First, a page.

LAMU, Kenya — In a remote archipelago off the East African coast, this island, with a city of the same name, zealously guards its centuries-old Swahili culture.
Autos are banned. Men in flowing robes, women behind black veils and heavy-laden donkeys still dominate narrow labyrinthine streets. Bathwater meanders through ancient gutters to the sea.
Wailing calls to prayer from 22 mosques echo off terraced-roof patios, courtyards and alcoves of 18th-Century coral-stone buildings, then dissipate offshore in the gentle gusts of the Indian Ocean.
Fishermen navigate by the stars in the same kind of dhow (sailing vessels) that brought their ancestors here from Arabia, India and Persia generations ago.
The tropical island of Lamu, two degrees south of the Equator, is a vital living museum and a hideaway beach haven.
At one end of the island waves crash on miles of deserted coastline, while in town crowded avenues pulse with traditions of yesterday.
Ever since ancient times, when the region earned a write-up in a 2nd-Century Greek mariners' handbook, the East African coast has been a trading hub and melting pot.
Arabian traders sailed the northeast monsoons, bringing salt, metal goods and their Islamic religion to coastal Africans, who sold ivory, tortoise shells and slaves.
The hybrid Swahili culture and language evolved over hundreds of years as a succession of city-states, monarchies and dynasties threw together Africans, Arabians, Indians and, later, Portuguese into coastal communities that had little contact with inland tribes.
By the 1700s the town of Lamu was a prosperous port, a flourishing urban center and birthplace of Swahili art, culture and architecture.
During Lamu's golden age, craftsmen created ornate plaster friezes and richly patterned wooden doors for town houses graced with garden courtyards and hot and cold running water.
Noblemen sported locally woven gold and silver cloth, while young artists performed original poems in streets and coffeehouses.
Rhythm of Religion
The street poets and noblemen are gone but the town still bustles with a close-knit street life that ebbs and flows with the Islamic worship schedule.
When evening prayers let out, shopkeepers and artisans reopen workplaces as youngsters resume hide-and-seek games down winding passageways and Islamic elders confer on streetside benches.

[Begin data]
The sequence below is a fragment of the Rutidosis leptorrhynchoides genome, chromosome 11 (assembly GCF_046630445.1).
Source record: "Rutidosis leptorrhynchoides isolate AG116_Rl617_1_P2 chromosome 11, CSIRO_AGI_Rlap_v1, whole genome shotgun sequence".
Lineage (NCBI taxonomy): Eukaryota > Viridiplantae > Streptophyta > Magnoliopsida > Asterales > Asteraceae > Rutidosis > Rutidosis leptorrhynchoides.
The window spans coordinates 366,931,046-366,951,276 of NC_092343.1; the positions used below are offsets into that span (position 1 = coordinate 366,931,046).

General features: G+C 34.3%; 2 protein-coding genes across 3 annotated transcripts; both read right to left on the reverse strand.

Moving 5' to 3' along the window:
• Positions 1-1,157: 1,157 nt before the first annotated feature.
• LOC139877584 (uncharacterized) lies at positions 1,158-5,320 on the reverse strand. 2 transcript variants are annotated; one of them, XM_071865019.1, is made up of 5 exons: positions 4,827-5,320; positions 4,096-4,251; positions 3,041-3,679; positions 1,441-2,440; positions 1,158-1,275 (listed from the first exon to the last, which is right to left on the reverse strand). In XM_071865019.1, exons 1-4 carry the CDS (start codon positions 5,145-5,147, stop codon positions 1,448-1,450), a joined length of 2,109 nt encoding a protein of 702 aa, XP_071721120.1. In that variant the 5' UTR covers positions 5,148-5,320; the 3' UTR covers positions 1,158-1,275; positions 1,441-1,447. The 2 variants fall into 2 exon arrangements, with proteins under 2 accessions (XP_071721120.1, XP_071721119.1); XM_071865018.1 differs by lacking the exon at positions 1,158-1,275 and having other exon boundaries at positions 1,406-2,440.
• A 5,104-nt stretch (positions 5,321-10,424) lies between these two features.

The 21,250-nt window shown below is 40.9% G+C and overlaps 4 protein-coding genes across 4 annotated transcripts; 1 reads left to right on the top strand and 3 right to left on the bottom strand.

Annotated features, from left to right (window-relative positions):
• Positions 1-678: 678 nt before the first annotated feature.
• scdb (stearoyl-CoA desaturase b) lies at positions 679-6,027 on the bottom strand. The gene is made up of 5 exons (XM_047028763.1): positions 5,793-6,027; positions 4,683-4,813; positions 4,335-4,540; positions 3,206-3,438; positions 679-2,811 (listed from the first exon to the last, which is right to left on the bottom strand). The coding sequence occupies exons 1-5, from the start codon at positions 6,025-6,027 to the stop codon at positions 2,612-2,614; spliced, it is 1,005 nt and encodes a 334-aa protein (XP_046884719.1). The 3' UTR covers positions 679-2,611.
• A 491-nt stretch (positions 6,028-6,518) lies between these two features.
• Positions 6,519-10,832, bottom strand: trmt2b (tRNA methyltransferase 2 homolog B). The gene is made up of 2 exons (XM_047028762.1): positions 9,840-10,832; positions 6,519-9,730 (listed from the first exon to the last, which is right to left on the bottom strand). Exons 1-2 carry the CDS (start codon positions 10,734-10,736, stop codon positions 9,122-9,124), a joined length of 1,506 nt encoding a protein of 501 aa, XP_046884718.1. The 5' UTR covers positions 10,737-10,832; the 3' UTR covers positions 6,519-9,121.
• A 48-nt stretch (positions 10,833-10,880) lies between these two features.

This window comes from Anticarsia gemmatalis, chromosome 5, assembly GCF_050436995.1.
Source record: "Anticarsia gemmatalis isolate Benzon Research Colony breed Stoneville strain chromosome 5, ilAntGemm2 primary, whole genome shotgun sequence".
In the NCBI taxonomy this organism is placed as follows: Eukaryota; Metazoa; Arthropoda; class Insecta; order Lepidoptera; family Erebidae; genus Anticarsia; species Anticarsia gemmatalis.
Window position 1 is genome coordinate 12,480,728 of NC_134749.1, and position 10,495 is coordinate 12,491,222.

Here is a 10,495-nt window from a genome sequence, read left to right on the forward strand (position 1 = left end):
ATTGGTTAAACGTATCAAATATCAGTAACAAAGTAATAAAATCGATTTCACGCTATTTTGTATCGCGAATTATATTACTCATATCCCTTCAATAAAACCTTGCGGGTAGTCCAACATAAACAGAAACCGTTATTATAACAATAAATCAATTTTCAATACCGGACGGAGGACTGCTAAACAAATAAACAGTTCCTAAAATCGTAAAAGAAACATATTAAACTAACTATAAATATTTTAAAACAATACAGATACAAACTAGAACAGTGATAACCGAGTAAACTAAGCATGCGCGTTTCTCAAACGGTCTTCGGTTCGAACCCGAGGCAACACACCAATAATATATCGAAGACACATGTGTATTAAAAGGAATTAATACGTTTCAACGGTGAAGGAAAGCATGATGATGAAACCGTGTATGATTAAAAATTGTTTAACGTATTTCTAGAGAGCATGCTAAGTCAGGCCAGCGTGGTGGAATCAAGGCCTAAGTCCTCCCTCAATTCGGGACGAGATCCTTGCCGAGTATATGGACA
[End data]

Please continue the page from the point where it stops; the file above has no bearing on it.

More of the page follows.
To explore Lamu's seductive maze of streets, mosques and carved doors, start on Usita wa Mui, the main avenue that runs parallel to the waterfront.
The Jumaa or Friday Mosque at the northern end of the street is one of the oldest (built in 1511) and most established of Lamu's numerous Islamic temples.
The southern end of the avenue opens onto the town square, flanked by a massive fort built in 1821, but most recently used as a prison. It is closed for restoration, but tours can be arranged through the Lamu Museum.
Crowded inland and uphill from the Usita wa Mui are the 200-year-old buildings of the old town, described by one writer as "almost Cubist architecture."
Three-foot-thick windowless walls and facades turn corners, rise, fall and disappear at odd angles, hiding airy courtyards.
Up the hill and south of the fort, the Riyadha Mosque attracts thousands of East African pilgrims each year who celebrate Mohammed's birthday with a week of drumming, singing and dancing.
The Maulidi festival, transposed from the Islamic calendar to the Western calendar, advances 11 days each year. In 1987 it began Nov. 1; this year it's set for Oct. 21.
Farther up the hill one of the oldest Islamic pillar tombs and the only national monument of Lamu Island marks the outskirts of town.
Over the crest of the hill, past huts of mud and thatch, the urban landscape turns pastoral. Groves of mango and palm trees dot the countryside where peasants work the land and wealthy city families maintain second homes.
Back in town, shoppers on Usita wa Mui haggle over prices of carved chests, inlaid furniture, brightly colored wraparound kanga skirts and jewelry.
Cannons Stand Ready
Along the waterfront, where 19th-Century European-influenced buildings feature verandas and balconies, antique cannons stand at the ready, as if to repel intrusions of modern life.
Lamu's Swahili inhabitants--who since the 1500s have survived invasion by the Portuguese, domination by arch-rival Pate Island and occupation by the sultan of Oman--are determined to resist commercial forces that have transformed Kenya's southern coast into a string of posh resort hotels, says Sheikh Ahmed Badawy, Lamu's education officer.
In a country proud of its Tusker beer, Islamic city fathers here have decreed that liquor sales be limited to two tourist hotels on opposite ends of the island.
One of them, Petley's Inn, overlooks the harbor from a restored 19th-Century structure. A 10-minute boat ride from town, the white plaster cottages of the Peponi ( paradise in Swahili) Hotel sit at the gateway to seven miles of deserted beach.